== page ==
Name: Platydoras costatus|
Known commonly as the 'Talking' Catfish, as it has the ability to make clearly audible noises similar to a croak, especially when it has been caught. Lots of adjectives can be used to describe this fish, and most of them are positive: peaceful, hardy, charming, long-lived, amusing. The fish however, is nocturnal, and may be rarely seen. For this reason I would not recommend this fish for a beginner. Other than that, there are few caveats, the only other one being 'do not place this fish with other fish that are small enough to fit in its mouth', as you may find your neons or whatever being quietly swallowed in the night. Fairly tolerant of different water conditions, although it prefers slighty soft, acid water. Provide fine gravel that it can bury itself in, and plenty of hiding places under rocks and roots. Grows to approximately 5"/12cm in an aquarium, and two fish can easily be housed in a tank 36" long. Because of the serrated dorsal and pectoral fins and thorny body, do not use a net to catch this fish, as it will become hopelessly entangled. A glass or plastic container should be used instead. Omnivorous; feed sinking pellets, earthworms, or shrimp/brine shrimp after turning out the light in the evening.
I have had a Raphael Catfish for almost 2 years now. It is very passive and calm towards the other tank mates. It is very easy to care for, but sometimes I wouldn't see him for months at a time. It seems to be very tolerable to most kinds of medication, including high doses of salt (short-term salt bath for a parasite problem). I recommend sinking foods such as algae wafers, pellets, tablets, and granules as a supplement for them. They seem to be very hardy, but definitely should not be for beginners.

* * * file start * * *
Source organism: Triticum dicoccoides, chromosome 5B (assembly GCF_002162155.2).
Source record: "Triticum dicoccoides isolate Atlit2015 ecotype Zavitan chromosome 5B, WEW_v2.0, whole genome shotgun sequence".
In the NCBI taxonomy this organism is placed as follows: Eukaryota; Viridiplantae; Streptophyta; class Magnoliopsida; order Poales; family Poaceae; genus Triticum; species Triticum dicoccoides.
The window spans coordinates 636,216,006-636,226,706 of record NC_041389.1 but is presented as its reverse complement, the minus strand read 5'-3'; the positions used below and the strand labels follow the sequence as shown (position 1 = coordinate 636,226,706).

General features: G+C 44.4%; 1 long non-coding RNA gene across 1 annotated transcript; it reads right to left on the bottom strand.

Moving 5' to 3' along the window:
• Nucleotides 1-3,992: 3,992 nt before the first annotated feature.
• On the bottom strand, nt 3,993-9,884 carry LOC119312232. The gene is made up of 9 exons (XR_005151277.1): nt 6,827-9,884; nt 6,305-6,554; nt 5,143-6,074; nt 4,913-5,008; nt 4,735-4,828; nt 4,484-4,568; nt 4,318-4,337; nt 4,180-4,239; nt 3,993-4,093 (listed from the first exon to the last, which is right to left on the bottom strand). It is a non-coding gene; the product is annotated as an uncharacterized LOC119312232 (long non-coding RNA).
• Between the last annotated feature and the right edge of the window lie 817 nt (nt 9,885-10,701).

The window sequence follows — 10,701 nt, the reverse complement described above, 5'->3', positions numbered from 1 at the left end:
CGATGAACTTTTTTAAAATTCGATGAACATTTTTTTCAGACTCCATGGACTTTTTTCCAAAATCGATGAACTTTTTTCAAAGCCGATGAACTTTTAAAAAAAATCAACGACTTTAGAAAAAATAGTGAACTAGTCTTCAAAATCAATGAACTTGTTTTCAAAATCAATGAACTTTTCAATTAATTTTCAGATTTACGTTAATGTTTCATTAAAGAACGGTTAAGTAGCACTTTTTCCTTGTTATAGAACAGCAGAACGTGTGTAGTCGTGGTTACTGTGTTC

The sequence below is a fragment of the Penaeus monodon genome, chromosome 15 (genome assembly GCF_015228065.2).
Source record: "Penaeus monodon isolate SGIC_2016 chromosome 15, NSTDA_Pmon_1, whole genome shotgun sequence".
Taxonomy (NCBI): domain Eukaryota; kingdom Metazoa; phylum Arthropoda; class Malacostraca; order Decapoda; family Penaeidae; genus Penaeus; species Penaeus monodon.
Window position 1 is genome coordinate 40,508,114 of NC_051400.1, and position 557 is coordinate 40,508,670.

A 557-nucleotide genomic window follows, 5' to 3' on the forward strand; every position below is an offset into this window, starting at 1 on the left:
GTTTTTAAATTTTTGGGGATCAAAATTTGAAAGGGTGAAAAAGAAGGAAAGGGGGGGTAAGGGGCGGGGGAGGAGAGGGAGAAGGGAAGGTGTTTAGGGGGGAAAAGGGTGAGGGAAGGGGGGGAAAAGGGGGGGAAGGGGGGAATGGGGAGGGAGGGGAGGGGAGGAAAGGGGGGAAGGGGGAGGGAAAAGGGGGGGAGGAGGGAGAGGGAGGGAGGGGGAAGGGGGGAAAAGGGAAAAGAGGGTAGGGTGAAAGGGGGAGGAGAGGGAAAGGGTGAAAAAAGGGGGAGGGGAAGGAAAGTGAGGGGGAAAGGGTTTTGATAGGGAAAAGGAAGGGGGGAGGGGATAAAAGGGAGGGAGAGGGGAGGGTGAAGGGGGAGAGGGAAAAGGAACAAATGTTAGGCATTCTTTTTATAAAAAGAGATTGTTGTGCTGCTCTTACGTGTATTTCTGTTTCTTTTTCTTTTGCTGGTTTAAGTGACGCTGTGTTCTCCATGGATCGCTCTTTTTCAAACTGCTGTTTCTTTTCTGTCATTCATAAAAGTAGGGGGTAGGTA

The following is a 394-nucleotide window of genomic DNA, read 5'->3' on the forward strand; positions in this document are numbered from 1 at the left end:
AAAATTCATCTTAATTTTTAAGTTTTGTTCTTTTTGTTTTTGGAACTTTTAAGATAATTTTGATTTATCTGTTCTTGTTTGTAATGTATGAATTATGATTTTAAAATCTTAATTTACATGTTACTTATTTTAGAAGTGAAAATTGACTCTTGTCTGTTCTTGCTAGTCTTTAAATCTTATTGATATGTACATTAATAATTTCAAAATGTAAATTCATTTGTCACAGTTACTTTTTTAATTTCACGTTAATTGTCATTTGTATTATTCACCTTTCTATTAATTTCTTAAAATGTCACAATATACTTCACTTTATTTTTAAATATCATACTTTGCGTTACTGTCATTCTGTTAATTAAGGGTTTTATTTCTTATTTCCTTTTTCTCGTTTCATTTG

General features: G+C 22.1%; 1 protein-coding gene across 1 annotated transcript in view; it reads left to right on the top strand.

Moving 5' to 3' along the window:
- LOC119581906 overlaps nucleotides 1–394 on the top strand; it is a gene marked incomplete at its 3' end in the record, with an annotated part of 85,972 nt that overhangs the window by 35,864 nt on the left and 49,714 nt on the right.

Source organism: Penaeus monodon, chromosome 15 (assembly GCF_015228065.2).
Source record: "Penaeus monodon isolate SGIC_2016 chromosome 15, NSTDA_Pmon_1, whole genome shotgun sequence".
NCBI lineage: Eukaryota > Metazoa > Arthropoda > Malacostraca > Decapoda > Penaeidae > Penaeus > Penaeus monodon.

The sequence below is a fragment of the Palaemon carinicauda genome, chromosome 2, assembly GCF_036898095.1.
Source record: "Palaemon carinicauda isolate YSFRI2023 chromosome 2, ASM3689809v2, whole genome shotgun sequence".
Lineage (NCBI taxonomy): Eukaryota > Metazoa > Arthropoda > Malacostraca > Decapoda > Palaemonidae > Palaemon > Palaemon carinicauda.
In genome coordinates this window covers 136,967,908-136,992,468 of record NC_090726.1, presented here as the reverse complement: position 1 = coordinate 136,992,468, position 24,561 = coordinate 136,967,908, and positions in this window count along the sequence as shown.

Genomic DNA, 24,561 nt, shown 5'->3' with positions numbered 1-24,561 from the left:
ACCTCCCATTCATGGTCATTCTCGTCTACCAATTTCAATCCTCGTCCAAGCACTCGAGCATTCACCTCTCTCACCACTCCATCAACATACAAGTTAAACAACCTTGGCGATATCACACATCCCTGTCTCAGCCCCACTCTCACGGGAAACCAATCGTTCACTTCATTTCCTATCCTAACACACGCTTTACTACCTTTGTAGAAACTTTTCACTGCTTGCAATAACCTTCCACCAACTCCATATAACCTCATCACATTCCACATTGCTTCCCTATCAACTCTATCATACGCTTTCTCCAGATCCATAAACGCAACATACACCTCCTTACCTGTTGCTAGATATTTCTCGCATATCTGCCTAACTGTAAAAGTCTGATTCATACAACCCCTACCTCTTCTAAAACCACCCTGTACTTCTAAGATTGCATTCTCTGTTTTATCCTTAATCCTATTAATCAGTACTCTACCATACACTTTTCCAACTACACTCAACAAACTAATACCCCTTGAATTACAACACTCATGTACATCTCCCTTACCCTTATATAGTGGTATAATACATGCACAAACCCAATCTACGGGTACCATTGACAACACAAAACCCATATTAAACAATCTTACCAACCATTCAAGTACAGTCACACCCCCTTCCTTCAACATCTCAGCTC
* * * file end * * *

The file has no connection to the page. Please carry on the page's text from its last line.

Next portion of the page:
I have had my Raphael Catfish for about 6 months and he seems to be doing fine. You have to be careful not to overfeed them though. I once fed mine a whole spirulina tablet (about 2.5 cm in diameter) and he must've eaten the whole thing, I watched him fight it until it fell apart. The next day he looked like a whale! His stomach was so swelled up I thought he was going to die! His stomach was bigger than he used to be! That happened again when my African Dwarf Frog came to an early demise in his jaws. He stays in his hiding spot most of the time but he comes out occasionally.
I've had the pleasure of keeping my "little humbug" as the wife calls him for 1 year now, and he's getting really fat and quite big (about 8 cm). I drop pellets in for him at night but my Oscar (25 cm) seems to always get there first. He's certainly not frightened by the Oscar, he's the most handsome fish I have the pleasure of keeping. Top marks to this hardy little fellow.
I agree Talking Cats don't know when to stop eating. Mine will feed on pellets, freeze dried food and frozen, usually taking them from my fingers. With a well planted or even reasonably well planted tank mine has never been all that nocturnal. One thing's for sure, they are characters, mine took the huff for a few days after being moved from the 60 cm tank over to the 150 cm tank, simply because the tiny old cave - that he's too small for - was not there, but when the cave was added he was in it before it got to the bottom, and is now feeding fine.
I have had my striped raphael for about 5 1/2 years now. By far he is my favorite type of catfish. It is so cool to see him and my spotted raphael swim around the tank. They look so much like sharks when they swim because they just slowly swim around in the water. They will try to get inside anything in the tank, even if it's way too small for them. The raphaels share a home with 2 clown loaches. When the loaches want in, it signals the raphaels that it is time for them to come out. When the cats go back in, the loaches come right out. I recommend them to everyone because they can be kept with almost all kinds of freshwater fish.